Free Soak in a Hot Spring: Hot Springs State Park, WY

The State Park Bath House at Hot Springs State Park, Thermopolis, Wyoming

The State Park Bath House at Hot Springs State Park

Ever dreamed of swimming in a thermal hot spring?  Feel that it’s just too expensive to go to one of the commercial thermal swimming areas?  The answer to your dilemma can be found in central Wyoming at Hot Springs State Park.  Here, in the State Park Bath House, you can swim in a pool filled with natural spring water without paying a cent.  It’s totally free.  There are ways for you to support the park, but in general it’s a free service.  I’ve done it twice, and it’s a lot of fun to “soak” in the pool, as well as see the other thermal features of the park (a few features such as “the Teepee” near the Bathhouse).  There are also trails that can be hiked; this is especially nice if you want to soak more than once: you’re only allowed to soak for 20 minutes (for health reasons), and then you must wait 2 hours before soaking again.  Overall, it’s a nice little park that’s well worth stopping at if you’re in the area.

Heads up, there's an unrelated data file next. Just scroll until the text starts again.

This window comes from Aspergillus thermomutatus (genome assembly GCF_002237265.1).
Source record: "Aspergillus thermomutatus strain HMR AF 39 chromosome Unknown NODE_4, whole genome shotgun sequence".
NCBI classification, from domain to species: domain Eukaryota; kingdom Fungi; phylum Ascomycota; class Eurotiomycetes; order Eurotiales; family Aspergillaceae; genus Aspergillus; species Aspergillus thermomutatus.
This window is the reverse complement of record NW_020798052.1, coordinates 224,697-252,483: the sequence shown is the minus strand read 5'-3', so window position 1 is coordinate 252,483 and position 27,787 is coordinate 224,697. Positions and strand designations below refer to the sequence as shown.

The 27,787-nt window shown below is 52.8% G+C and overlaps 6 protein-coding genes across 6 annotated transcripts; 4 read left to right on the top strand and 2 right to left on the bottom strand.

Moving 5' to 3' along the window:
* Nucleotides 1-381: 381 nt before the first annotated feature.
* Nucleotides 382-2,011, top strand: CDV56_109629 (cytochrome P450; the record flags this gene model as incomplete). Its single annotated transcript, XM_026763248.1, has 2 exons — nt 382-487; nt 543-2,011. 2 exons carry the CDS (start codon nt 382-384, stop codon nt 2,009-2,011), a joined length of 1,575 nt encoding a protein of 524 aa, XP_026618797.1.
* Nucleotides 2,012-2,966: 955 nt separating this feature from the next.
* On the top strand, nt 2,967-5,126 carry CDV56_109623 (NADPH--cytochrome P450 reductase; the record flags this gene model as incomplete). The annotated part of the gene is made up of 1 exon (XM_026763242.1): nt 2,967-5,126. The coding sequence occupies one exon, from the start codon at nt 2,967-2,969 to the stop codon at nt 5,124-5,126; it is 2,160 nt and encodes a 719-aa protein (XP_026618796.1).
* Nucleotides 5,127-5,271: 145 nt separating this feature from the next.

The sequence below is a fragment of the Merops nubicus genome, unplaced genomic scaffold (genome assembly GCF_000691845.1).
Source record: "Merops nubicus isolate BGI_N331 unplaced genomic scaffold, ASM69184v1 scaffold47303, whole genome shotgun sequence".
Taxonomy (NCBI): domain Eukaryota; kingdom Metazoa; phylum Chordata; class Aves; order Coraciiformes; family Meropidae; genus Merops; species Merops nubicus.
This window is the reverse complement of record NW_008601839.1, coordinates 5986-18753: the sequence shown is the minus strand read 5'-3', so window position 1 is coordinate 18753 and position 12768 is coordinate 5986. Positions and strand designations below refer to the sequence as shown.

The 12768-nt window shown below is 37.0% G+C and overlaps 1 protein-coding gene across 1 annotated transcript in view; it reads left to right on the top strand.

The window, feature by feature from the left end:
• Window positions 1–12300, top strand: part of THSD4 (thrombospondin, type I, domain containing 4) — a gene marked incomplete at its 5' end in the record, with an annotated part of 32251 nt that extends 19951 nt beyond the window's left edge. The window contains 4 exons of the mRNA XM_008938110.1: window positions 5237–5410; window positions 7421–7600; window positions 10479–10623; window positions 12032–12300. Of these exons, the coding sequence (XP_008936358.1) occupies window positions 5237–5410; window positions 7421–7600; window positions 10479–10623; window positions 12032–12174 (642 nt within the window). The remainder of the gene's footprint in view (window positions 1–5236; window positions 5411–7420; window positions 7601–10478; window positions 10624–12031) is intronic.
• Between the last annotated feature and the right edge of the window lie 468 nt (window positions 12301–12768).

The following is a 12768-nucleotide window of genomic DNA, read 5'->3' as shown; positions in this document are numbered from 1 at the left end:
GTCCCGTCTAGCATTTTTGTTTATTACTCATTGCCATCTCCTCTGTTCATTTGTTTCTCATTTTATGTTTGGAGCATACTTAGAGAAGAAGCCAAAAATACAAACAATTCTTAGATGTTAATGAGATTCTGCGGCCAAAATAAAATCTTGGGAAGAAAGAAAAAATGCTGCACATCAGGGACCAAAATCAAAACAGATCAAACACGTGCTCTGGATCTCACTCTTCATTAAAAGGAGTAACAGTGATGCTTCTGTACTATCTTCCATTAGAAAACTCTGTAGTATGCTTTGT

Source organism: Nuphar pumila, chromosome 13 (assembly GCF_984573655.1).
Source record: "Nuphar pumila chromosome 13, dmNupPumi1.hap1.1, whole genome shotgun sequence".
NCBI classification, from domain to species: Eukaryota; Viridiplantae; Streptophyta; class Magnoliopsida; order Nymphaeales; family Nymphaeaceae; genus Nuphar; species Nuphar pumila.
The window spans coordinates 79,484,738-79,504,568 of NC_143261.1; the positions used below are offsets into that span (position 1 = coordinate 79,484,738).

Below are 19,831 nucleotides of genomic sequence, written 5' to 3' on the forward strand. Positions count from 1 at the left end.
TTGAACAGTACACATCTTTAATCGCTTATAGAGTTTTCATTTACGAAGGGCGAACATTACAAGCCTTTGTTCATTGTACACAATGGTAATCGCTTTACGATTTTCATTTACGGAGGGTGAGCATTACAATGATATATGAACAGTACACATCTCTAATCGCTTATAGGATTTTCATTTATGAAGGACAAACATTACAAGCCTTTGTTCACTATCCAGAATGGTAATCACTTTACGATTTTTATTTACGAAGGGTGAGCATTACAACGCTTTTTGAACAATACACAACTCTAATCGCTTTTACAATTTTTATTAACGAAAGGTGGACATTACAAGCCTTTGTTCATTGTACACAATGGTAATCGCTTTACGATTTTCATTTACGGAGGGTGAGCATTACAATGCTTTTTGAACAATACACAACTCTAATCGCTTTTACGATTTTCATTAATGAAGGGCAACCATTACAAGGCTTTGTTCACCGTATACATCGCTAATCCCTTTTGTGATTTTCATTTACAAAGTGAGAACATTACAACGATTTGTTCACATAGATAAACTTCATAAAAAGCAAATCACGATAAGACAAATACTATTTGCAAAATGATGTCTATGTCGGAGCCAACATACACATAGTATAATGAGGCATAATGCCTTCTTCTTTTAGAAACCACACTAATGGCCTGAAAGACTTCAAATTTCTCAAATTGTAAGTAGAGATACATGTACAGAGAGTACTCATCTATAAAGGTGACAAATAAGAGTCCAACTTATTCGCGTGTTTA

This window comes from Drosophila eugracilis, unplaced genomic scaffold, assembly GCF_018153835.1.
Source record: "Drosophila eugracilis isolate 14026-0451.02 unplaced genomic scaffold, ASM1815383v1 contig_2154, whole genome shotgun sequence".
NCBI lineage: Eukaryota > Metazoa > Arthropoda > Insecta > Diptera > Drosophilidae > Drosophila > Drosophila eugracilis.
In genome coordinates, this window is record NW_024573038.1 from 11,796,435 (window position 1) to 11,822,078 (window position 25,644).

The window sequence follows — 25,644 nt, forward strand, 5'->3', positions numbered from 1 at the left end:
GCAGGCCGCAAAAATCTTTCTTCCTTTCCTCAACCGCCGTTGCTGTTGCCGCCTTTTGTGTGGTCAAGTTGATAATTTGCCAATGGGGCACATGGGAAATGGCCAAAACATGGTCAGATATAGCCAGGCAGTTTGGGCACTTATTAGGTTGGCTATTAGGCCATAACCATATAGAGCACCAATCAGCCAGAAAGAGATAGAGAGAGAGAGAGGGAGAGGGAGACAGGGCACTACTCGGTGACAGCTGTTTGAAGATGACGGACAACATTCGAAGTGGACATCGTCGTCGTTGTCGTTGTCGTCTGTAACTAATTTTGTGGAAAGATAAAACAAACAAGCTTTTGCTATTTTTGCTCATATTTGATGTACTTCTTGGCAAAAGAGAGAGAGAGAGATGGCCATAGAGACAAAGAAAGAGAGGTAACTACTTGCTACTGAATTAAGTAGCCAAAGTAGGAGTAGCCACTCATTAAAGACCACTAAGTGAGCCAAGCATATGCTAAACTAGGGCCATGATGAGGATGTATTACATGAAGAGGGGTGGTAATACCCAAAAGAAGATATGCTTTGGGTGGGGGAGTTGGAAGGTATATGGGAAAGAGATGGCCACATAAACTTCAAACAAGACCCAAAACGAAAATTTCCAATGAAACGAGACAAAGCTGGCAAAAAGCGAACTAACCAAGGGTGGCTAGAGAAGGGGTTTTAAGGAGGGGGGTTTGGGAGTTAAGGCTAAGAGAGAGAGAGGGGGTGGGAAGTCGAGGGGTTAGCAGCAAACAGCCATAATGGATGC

It is my recommendation that you walk into the State Park Bath House like you own the place.  If you look the least bit hesitant, the volunteer behind the desk will likely try to convince you to go to the resorts instead (they must be on commission!).  The basic rules of the Bath House are that you must shower before and after being in the hot springs.  You also need to sign in and sign out.  While signing in, you will need to indicate whether you want to be in the inside pool or the outside pool.  (Yes, you can even swim here in the middle of the winter!)  Both times I’ve gone, we’ve opted to use the outside pool.  This pool is about half shaded by a roof, so you can be out of the sun whether you choose to soak inside or outside.  Both pools are big enough to hold quite a few people, but it’s never been crowded when I’ve been there.  We had the outside pool mostly to ourselves in June, and in August the outside pool didn’t feel crowded with about 20 people in it.  The last rule is that you can only stay in the hot water for 20 minutes (for health reasons) and then you must get out for at least 2 hours before soaking again.


The outside pool at Hot Springs State Park, Thermopolis, Wyoming

The outside pool (as seen from the parking lot)